Summertime Blues IS Depression
Summertime can be a time where many people experience the blues or depression. Let's see if we can get a deeper understanding of depression and what can be done to find a road to recovery. Major depression causes symptoms that begin suddenly, possibly triggered by a crisis or change of some type or the loss of a loved one. It can interfere with normal functioning and if not treated can go on for months or years. There is a form called SAD or seasonal affective disorder that results from changes in the seasons when there is a decrease in the amount of sunlight. There is Dysthymia, which is a form of mild depression where once can function fairly well on a daily basis but over time their relationships and work will suffer. Another form of depression is commonly known as Bipolar Disorder. The significant thing about this illness is that people change back and forth between periods of depression and mania or "highs". These mood changes can be gradual or sudden. Professional treatment is necessary for all of these types of depression.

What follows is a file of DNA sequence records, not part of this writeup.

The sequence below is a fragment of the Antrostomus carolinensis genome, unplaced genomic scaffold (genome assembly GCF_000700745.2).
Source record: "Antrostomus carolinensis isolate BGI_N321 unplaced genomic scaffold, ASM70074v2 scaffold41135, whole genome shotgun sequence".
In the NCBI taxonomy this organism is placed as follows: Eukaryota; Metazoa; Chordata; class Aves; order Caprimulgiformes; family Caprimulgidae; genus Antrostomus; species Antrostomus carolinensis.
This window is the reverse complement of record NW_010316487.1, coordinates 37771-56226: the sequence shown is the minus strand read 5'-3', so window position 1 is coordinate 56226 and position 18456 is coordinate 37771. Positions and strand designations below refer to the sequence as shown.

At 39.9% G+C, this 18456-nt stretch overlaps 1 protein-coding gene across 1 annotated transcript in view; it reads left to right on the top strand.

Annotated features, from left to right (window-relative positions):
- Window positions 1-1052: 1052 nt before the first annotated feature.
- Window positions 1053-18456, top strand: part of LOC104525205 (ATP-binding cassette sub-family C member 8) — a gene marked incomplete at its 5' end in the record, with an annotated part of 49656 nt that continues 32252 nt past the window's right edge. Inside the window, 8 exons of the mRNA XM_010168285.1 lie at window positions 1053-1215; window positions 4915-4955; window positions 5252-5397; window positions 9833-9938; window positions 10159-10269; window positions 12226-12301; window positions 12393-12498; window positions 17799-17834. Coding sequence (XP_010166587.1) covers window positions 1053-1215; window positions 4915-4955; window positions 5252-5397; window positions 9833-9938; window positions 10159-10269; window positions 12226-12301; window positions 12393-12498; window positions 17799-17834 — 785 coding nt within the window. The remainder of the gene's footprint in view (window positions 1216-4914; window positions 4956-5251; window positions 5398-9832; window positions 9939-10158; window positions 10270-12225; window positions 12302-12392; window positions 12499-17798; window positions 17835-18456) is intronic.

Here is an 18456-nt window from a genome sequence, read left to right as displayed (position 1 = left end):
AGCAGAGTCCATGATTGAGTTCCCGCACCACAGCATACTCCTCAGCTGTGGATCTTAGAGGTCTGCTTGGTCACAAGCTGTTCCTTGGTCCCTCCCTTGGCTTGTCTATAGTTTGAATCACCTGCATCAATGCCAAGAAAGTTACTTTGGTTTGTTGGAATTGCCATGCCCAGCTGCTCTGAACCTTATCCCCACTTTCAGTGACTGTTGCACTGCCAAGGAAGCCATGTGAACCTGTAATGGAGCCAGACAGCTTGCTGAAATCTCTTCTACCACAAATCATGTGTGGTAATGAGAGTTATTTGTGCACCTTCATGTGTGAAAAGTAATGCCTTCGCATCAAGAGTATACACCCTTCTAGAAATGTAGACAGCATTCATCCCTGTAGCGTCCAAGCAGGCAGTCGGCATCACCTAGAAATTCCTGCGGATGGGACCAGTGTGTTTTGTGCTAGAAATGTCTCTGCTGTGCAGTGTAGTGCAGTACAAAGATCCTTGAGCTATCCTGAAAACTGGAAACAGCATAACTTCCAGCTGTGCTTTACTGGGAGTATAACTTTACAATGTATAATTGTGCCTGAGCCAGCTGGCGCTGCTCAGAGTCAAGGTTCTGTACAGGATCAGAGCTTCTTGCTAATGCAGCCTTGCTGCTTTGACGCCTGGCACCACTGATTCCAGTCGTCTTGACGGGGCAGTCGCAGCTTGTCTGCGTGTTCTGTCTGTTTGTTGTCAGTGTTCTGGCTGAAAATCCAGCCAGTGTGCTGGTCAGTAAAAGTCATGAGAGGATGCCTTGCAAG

Likewise, there are many different people who are able to treat depression. Psychiatrists are physicians who help those with emotional problems and they can diagnose, counsel and prescribe medication. Psychologists are experts in psychological problems. They can provide diagnosis and treatment. Psychotherapists have special training to help change relationships which cause depression. Social workers may provide psychotherapy and referrals. Psychiatric nurses are registered nurses who provide psychotherapy, education, and medication. Your own health care provider can also be a valuable resource as they can make referrals and provide treatment as well.
So where would you seek help? Community mental health centers provide professional services at reasonable costs. General hospitals can provide short-term, intensive care treatment. Mental hospitals, such as Madison State Hospital, treat inpatients with serious mental disorders. Spiritual leaders can also provide information and support. Self-help groups, such as Alcoholics Anonymous, can provide support and referrals. Some schools and employers may provide counseling through their employee assistance programs.
If you think you have a form of depression, get professional help by consulting with your health-care provider. Discuss your symptoms and follow up on any referrals or recommendations they may give. Their expertise and judgment are exactly what is needed because depression can be treated successfully and you can be on the road to recovery in no time.
For more information on depression you can log onto www.mentalhealthamericajc.net or contact the National Mental Health Association at 1-800-969-6642.